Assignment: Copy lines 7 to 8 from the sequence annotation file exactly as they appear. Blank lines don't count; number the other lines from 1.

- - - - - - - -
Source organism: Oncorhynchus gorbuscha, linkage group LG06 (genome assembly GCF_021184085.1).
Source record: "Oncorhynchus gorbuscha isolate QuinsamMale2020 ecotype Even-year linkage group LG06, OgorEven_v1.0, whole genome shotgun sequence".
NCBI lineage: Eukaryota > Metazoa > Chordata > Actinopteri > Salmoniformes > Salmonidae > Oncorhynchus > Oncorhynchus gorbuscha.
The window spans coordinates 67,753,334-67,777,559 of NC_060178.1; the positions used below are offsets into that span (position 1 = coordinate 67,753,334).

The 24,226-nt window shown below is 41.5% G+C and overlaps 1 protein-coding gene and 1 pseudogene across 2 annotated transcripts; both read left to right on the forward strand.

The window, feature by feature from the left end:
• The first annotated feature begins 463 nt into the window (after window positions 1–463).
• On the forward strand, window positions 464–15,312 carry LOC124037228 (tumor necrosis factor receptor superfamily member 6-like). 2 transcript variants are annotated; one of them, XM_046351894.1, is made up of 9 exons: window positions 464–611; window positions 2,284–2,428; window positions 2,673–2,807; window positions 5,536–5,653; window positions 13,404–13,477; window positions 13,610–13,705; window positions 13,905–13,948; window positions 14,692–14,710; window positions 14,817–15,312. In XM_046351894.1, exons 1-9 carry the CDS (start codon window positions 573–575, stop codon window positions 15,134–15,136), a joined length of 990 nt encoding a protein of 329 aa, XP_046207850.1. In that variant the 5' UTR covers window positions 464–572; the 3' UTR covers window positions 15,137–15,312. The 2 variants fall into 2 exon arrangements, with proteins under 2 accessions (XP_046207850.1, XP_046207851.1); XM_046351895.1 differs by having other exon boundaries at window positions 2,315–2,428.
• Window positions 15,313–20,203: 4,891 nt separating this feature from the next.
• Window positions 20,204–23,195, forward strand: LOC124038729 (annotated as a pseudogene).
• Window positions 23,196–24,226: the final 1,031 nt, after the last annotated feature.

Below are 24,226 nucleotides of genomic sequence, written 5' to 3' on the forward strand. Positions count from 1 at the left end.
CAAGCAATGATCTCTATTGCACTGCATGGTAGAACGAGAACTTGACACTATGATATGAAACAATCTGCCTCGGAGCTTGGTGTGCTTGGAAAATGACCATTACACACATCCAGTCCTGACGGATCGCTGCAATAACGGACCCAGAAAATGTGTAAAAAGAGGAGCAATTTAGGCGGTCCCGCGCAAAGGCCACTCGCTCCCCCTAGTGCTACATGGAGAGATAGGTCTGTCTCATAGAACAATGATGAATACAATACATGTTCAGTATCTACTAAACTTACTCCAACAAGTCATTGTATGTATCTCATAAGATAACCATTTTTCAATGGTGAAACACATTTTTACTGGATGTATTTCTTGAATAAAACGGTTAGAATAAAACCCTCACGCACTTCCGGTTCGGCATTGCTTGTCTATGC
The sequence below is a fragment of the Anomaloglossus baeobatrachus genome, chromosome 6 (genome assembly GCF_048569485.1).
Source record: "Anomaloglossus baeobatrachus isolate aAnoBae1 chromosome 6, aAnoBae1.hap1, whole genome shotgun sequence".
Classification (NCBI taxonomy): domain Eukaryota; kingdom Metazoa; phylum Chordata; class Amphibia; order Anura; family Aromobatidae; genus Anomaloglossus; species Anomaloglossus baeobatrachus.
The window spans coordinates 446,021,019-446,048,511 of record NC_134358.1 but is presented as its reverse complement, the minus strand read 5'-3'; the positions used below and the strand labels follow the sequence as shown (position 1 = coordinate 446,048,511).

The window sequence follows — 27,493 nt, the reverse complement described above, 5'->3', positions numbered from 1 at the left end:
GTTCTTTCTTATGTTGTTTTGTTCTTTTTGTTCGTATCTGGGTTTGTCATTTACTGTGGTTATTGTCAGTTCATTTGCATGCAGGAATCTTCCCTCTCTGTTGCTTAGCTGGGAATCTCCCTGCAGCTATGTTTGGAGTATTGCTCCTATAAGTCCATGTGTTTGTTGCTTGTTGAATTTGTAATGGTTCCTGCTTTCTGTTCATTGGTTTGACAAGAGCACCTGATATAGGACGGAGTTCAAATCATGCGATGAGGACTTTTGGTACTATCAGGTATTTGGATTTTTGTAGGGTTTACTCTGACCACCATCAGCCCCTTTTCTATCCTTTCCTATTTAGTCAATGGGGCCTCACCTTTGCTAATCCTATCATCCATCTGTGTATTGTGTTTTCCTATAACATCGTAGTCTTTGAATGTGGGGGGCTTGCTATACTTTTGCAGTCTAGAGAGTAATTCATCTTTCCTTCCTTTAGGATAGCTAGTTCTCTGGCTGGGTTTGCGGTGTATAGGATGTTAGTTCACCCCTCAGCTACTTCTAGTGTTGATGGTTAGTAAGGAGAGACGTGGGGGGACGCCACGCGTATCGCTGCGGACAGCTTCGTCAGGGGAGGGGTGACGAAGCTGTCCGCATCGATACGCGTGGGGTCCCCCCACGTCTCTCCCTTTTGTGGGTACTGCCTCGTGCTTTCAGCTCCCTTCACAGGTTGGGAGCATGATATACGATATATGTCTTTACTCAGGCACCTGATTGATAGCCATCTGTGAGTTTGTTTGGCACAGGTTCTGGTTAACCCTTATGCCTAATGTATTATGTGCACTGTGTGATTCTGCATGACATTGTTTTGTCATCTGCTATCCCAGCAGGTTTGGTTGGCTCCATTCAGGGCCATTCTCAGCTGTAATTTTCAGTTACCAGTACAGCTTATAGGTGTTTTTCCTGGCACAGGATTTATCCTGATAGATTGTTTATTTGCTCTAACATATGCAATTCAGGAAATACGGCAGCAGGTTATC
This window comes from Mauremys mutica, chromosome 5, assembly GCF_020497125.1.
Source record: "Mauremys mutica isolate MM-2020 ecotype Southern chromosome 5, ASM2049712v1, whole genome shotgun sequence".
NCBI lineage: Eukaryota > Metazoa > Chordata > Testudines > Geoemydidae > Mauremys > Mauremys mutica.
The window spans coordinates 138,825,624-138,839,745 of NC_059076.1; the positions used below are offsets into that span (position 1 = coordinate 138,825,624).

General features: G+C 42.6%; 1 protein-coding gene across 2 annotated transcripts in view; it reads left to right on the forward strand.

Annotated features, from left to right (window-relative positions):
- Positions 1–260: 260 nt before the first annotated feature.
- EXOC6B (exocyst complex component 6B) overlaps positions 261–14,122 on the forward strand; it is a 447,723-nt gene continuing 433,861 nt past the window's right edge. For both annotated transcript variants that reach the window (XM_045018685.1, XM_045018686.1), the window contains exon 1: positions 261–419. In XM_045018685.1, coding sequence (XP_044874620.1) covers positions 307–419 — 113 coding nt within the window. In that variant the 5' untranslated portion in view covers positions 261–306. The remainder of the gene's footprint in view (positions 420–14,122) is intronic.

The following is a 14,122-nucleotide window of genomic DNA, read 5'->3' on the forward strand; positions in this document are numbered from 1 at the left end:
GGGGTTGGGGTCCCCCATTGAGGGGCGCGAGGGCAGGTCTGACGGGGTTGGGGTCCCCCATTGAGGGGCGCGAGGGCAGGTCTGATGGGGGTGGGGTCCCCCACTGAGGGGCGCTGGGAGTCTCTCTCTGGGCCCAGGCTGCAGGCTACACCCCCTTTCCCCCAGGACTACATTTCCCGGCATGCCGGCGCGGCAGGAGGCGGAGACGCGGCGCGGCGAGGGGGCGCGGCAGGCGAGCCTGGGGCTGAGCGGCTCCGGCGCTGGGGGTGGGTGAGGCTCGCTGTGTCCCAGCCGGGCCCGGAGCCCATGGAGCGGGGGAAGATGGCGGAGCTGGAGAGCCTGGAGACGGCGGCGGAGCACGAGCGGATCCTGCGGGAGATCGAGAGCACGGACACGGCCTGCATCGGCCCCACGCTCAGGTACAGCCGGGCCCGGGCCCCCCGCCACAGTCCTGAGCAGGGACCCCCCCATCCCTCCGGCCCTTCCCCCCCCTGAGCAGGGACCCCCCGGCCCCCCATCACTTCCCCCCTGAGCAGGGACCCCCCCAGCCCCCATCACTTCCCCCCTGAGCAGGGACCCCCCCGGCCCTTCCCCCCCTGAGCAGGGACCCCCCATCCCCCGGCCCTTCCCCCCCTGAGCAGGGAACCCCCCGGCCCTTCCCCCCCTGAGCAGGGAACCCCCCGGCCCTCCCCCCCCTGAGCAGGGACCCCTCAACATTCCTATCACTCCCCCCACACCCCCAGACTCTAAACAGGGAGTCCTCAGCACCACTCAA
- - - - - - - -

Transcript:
• The first annotated feature begins 463 nt into the window (after window positions 1–463).
• On the forward strand, window positions 464–15,312 carry LOC124037228 (tumor necrosis factor receptor superfamily member 6-like). 2 transcript variants are annotated; one of them, XM_046351894.1, is made up of 9 exons: window positions 464–611; window positions 2,284–2,428; window positions 2,673–2,807; window positions 5,536–5,653; window positions 13,404–13,477; window positions 13,610–13,705; window positions 13,905–13,948; window positions 14,692–14,710; window positions 14,817–15,312. In XM_046351894.1, exons 1-9 carry the CDS (start codon window positions 573–575, stop codon window positions 15,134–15,136), a joined length of 990 nt encoding a protein of 329 aa, XP_046207850.1. In that variant the 5' UTR covers window positions 464–572; the 3' UTR covers window positions 15,137–15,312. The 2 variants fall into 2 exon arrangements, with proteins under 2 accessions (XP_046207850.1, XP_046207851.1); XM_046351895.1 differs by having other exon boundaries at window positions 2,315–2,428.